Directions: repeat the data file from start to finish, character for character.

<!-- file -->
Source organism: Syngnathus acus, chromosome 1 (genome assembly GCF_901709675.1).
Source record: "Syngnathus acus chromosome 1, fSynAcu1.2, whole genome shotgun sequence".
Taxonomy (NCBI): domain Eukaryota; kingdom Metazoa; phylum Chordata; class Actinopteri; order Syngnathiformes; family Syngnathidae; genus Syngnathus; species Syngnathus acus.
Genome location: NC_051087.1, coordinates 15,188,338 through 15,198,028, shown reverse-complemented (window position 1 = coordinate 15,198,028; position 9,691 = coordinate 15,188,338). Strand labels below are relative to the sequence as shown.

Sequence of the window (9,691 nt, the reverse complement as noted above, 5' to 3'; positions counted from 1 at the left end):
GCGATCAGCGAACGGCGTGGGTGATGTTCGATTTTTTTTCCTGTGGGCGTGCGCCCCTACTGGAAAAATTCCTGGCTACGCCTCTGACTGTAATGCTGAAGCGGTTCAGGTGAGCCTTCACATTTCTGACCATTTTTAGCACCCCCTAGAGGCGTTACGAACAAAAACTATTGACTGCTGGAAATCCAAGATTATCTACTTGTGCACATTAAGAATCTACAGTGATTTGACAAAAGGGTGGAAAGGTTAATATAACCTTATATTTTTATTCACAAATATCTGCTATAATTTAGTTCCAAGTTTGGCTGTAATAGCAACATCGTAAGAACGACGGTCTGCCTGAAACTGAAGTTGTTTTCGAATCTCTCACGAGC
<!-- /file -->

Source organism: Syngnathus acus, chromosome 1 (genome assembly GCF_901709675.1).
Source record: "Syngnathus acus chromosome 1, fSynAcu1.2, whole genome shotgun sequence".
Taxonomy (NCBI): domain Eukaryota; kingdom Metazoa; phylum Chordata; class Actinopteri; order Syngnathiformes; family Syngnathidae; genus Syngnathus; species Syngnathus acus.
Genome location: NC_051087.1, coordinates 15,188,338 through 15,198,028, shown reverse-complemented (window position 1 = coordinate 15,198,028; position 9,691 = coordinate 15,188,338). Strand labels below are relative to the sequence as shown.

Sequence of the window (9,691 nt, the reverse complement as noted above, 5' to 3'; positions counted from 1 at the left end):
GCGATCAGCGAACGGCGTGGGTGATGTTCGATTTTTTTTCCTGTGGGCGTGCGCCCCTACTGGAAAAATTCCTGGCTACGCCTCTGACTGTAATGCTGAAGCGGTTCAGGTGAGCCTTCACATTTCTGACCATTTTTAGCACCCCCTAGAGGCGTTACGAACAAAAACTATTGACTGCTGGAAATCCAAGATTATCTACTTGTGCACATTAAGAATCTACAGTGATTTGACAAAAGGGTGGAAAGGTTAATATAACCTTATATTTTTATTCACAAATATCTGCTATAATTTAGTTCCAAGTTTGGCTGTAATAGCAACATCGTAAGAACGACGGTCTGCCTGAAACTGAAGTTGTTTTCGAATCTCTCACGAGC